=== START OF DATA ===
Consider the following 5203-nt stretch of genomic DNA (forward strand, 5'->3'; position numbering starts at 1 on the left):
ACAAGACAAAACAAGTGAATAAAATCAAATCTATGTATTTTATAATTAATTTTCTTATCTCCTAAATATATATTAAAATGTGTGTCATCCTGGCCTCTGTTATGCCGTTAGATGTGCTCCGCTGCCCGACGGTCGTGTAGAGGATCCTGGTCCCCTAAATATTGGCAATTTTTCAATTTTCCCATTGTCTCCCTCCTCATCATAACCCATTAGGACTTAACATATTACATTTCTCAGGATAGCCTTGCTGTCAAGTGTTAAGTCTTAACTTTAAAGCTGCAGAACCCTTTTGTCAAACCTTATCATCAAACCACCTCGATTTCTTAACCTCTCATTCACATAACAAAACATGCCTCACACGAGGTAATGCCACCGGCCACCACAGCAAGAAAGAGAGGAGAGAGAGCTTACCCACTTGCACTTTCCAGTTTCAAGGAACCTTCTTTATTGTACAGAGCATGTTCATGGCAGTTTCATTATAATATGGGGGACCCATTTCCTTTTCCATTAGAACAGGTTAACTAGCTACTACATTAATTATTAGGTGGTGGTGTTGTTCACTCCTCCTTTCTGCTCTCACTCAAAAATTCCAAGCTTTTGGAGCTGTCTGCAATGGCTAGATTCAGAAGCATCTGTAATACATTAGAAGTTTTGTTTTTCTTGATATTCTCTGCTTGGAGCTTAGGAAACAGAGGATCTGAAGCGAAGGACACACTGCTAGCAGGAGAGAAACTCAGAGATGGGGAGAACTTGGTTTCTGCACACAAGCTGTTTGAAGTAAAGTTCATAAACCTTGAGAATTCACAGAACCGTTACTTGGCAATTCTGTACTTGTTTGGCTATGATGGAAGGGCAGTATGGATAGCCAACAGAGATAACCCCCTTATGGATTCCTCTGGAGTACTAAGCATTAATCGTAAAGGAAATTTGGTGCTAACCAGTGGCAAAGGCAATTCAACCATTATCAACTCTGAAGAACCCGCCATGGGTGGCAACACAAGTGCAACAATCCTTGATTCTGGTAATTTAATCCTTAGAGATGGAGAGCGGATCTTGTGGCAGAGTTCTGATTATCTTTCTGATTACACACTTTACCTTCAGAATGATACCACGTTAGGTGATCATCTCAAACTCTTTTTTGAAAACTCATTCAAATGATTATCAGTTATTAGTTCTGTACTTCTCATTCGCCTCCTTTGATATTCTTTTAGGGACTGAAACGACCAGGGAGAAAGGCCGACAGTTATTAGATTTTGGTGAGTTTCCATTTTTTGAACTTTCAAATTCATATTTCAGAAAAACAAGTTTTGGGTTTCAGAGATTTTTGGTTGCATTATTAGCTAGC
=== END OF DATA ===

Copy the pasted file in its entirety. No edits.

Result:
Consider the following 5203-nt stretch of genomic DNA (forward strand, 5'->3'; position numbering starts at 1 on the left):
ACAAGACAAAACAAGTGAATAAAATCAAATCTATGTATTTTATAATTAATTTTCTTATCTCCTAAATATATATTAAAATGTGTGTCATCCTGGCCTCTGTTATGCCGTTAGATGTGCTCCGCTGCCCGACGGTCGTGTAGAGGATCCTGGTCCCCTAAATATTGGCAATTTTTCAATTTTCCCATTGTCTCCCTCCTCATCATAACCCATTAGGACTTAACATATTACATTTCTCAGGATAGCCTTGCTGTCAAGTGTTAAGTCTTAACTTTAAAGCTGCAGAACCCTTTTGTCAAACCTTATCATCAAACCACCTCGATTTCTTAACCTCTCATTCACATAACAAAACATGCCTCACACGAGGTAATGCCACCGGCCACCACAGCAAGAAAGAGAGGAGAGAGAGCTTACCCACTTGCACTTTCCAGTTTCAAGGAACCTTCTTTATTGTACAGAGCATGTTCATGGCAGTTTCATTATAATATGGGGGACCCATTTCCTTTTCCATTAGAACAGGTTAACTAGCTACTACATTAATTATTAGGTGGTGGTGTTGTTCACTCCTCCTTTCTGCTCTCACTCAAAAATTCCAAGCTTTTGGAGCTGTCTGCAATGGCTAGATTCAGAAGCATCTGTAATACATTAGAAGTTTTGTTTTTCTTGATATTCTCTGCTTGGAGCTTAGGAAACAGAGGATCTGAAGCGAAGGACACACTGCTAGCAGGAGAGAAACTCAGAGATGGGGAGAACTTGGTTTCTGCACACAAGCTGTTTGAAGTAAAGTTCATAAACCTTGAGAATTCACAGAACCGTTACTTGGCAATTCTGTACTTGTTTGGCTATGATGGAAGGGCAGTATGGATAGCCAACAGAGATAACCCCCTTATGGATTCCTCTGGAGTACTAAGCATTAATCGTAAAGGAAATTTGGTGCTAACCAGTGGCAAAGGCAATTCAACCATTATCAACTCTGAAGAACCCGCCATGGGTGGCAACACAAGTGCAACAATCCTTGATTCTGGTAATTTAATCCTTAGAGATGGAGAGCGGATCTTGTGGCAGAGTTCTGATTATCTTTCTGATTACACACTTTACCTTCAGAATGATACCACGTTAGGTGATCATCTCAAACTCTTTTTTGAAAACTCATTCAAATGATTATCAGTTATTAGTTCTGTACTTCTCATTCGCCTCCTTTGATATTCTTTTAGGGACTGAAACGACCAGGGAGAAAGGCCGACAGTTATTAGATTTTGGTGAGTTTCCATTTTTTGAACTTTCAAATTCATATTTCAGAAAAACAAGTTTTGGGTTTCAGAGATTTTTGGTTGCATTATTAGCTAGC